Much of the design work will be complete at this point, but we’ll stay involved until project completion to ensure the results are delivered with the quality and intent you expect.

The beautiful part about working with Bush is that our integrated approach brings expertise in all aspects of the design-build process.

Through construction, we’ll be your eyes and ears on the job site to answer questions from our construction team and proactively address potential issues. As one team under one roof, we can easily address the natural inefficiencies and waste that occur through a typical multi-firm-led process. At substantial completion, we develop a punch list and guide the construction team to wrap up the project to your satisfaction.


Why Bush?

One vision. One team. Concept to completion.

When you choose Bush Construction, expect a seamless experience from concept to completion. With development, design, pre-construction, and construction services under one roof, our integrated team works together to make your project stress-free and fun.


Ready to get started?


Get started with a no-obligation discovery meeting with Sameer Kulkarni, our Director of Design.

Telephone receiver 563-549-2115


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Construction Delivery Methods: 4 Paths for Business Owners

For business owners, proceeding with a construction project is a major decision, and to ensure a great construction experience, they must select the right team. Once an owner proves the project’s financial model makes sense for their business, they can either hire a design firm (architect) or a commercial general contractor. Who the owner contacts first largely depends on the owner’s preference or a pre-established relationship. However, the most successful projects have the perspectives of both the architect and contractor during the early phases of the project.

The next important decision an owner needs to make is selecting the construction delivery method for their project. “Delivery method” is a fancy term for describing who holds the legal agreement (contract) with whom. There are four typical paths or delivery methods an owner can take.

  1. Design-Bid-Build or Hard Bid – The owner first engages and holds an agreement with a designer. The designer designs the project to 100% completion, at which point the owner hires a contractor under a separate agreement.
  2. Construction Manager as Constructor or Construction Manager at Risk (CMAR) – The owner holds agreements with both the designer and the contractor. The critical difference is that the owner brings on the contractor early in the design process. Thus, the owner has the perspective of the contractor and designer as they are going through the design process.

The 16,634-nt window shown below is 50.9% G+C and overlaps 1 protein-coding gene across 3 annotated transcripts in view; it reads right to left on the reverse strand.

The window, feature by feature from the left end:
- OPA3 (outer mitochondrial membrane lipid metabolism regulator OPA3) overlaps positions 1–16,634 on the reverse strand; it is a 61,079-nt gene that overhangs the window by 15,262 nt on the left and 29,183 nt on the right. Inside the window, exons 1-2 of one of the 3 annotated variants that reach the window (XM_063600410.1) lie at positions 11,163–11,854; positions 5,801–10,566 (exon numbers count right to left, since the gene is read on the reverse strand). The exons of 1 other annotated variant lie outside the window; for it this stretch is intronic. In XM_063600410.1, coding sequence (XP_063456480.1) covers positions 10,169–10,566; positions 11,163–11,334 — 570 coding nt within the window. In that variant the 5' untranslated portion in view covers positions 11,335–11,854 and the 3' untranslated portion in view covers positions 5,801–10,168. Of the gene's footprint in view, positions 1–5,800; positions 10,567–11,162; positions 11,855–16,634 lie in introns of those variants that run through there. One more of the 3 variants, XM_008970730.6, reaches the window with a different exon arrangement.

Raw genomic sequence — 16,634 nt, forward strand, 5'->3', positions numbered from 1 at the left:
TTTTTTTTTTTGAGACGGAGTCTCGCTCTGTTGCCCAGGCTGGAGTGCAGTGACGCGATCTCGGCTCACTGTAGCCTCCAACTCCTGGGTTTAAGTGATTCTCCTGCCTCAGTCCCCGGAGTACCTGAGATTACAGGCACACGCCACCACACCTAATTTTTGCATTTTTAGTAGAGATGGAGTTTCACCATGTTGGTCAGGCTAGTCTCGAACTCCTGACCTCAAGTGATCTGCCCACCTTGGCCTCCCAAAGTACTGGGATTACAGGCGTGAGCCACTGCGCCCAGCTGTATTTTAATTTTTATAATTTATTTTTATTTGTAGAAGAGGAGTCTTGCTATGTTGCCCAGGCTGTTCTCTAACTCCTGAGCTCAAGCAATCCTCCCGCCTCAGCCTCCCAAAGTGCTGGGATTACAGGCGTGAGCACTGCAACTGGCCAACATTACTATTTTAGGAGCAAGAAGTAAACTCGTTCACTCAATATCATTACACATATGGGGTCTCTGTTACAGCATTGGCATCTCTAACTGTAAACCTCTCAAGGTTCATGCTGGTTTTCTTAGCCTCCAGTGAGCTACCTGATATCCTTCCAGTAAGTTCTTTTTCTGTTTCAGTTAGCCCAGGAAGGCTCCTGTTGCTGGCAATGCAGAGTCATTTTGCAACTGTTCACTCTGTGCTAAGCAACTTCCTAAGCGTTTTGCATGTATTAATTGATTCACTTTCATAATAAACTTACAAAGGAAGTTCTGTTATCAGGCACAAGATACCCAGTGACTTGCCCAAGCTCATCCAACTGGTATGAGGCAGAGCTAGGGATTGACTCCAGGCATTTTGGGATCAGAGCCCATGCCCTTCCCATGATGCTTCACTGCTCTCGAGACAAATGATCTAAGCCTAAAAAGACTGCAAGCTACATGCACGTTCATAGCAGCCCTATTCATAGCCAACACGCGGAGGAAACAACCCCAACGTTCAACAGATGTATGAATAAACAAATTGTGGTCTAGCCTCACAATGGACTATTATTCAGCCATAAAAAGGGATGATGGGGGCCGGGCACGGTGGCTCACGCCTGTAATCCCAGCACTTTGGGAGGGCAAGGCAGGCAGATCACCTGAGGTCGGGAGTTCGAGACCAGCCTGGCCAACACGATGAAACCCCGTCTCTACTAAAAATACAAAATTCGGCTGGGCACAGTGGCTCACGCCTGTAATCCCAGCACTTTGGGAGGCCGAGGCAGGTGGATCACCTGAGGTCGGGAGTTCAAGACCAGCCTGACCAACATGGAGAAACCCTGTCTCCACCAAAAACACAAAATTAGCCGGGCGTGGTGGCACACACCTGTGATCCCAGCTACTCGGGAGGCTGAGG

3. Construction Manager as Agent (CMa) – This delivery method is the exact same as CMAR with one major difference. The owner also holds agreements with each individual trade contractor such as a plumber, electrician, carpenter, etc. While the direct contractual flow is from the trade contractor to the owner, the CMa does all the work of administering those contractors.
  4. Design-Build – The owner holds an agreement with a single entity responsible for both design and construction risk. Most often, this agreement is held between the owner and the contractor who either hires an outside architect or who has the design capabilities in-house.

In our Delivery Methods: Four Paths A Business Owner Can Take to Complete Their Next Project podcast, we dive into the pros and cons of each delivery method. Listen and learn why selecting the right delivery method may be one of the most critical factors in determining a project’s success.

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Because we could have spent hours on this topic, we decided to break each delivery method into its own podcast.

What is Contingency and How Does it Benefit Construction Management?

The word “contingency” has many different meanings, depending on the industry you serve or your point of view. In commercial construction, contingency refers to money (often a percentage of the total project cost) reserved to cover project costs that arise after construction starts. A contractor, an owner, or a design professional (aka architect, engineer, etc.) all likely feel that the proper use of contingency within a project stems from different, but justifiable causes.

Design professionals

For instance, a designer assumes responsibility for planning and designing a building that meets the expectations of the owner and complies with all building codes and regulations. However, to design a complete project that identifies every possible section or detail, and also accommodates every possible combination of material, model, or manufacturer is inconceivable. Therefore, in the designer’s eyes, it may be perfectly acceptable during the construction phase to use contingency spend to accommodate variations or updates that need to be made to the “as-bid” plan set.

For example, the architect discovers the brick specified for the project has been recently discontinued, is no longer in stock and only a more expensive brick is available and acceptable.